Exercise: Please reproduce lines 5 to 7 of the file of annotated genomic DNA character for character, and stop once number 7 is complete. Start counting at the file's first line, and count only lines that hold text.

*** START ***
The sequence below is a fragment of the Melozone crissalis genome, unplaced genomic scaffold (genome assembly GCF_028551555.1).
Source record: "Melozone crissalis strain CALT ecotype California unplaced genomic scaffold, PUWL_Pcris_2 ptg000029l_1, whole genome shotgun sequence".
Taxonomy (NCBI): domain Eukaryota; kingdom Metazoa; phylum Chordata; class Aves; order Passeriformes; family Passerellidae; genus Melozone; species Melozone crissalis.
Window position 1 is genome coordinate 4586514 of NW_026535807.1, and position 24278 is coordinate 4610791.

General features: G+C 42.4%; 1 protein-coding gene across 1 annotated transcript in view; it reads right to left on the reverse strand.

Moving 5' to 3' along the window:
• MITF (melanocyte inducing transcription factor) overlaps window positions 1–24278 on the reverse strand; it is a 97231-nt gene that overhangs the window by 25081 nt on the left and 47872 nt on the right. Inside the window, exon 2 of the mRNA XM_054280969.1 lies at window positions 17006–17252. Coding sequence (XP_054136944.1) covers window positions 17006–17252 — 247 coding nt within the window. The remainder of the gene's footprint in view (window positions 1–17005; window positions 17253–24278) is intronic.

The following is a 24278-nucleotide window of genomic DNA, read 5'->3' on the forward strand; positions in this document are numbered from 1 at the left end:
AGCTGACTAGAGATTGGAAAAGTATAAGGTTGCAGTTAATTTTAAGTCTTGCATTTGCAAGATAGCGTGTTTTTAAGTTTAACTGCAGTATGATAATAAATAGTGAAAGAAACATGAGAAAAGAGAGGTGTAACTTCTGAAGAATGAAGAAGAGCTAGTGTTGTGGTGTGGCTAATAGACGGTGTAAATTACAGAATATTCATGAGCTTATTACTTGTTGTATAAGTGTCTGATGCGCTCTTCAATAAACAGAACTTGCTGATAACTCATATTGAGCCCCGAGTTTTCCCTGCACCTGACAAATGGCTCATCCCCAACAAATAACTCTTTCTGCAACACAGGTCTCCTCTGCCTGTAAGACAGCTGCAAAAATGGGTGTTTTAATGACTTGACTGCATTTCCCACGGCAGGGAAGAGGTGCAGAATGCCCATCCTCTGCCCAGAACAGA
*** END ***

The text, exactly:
General features: G+C 42.4%; 1 protein-coding gene across 1 annotated transcript in view; it reads right to left on the reverse strand.

Moving 5' to 3' along the window:
• MITF (melanocyte inducing transcription factor) overlaps window positions 1–24278 on the reverse strand; it is a 97231-nt gene that overhangs the window by 25081 nt on the left and 47872 nt on the right. Inside the window, exon 2 of the mRNA XM_054280969.1 lies at window positions 17006–17252. Coding sequence (XP_054136944.1) covers window positions 17006–17252 — 247 coding nt within the window. The remainder of the gene's footprint in view (window positions 1–17005; window positions 17253–24278) is intronic.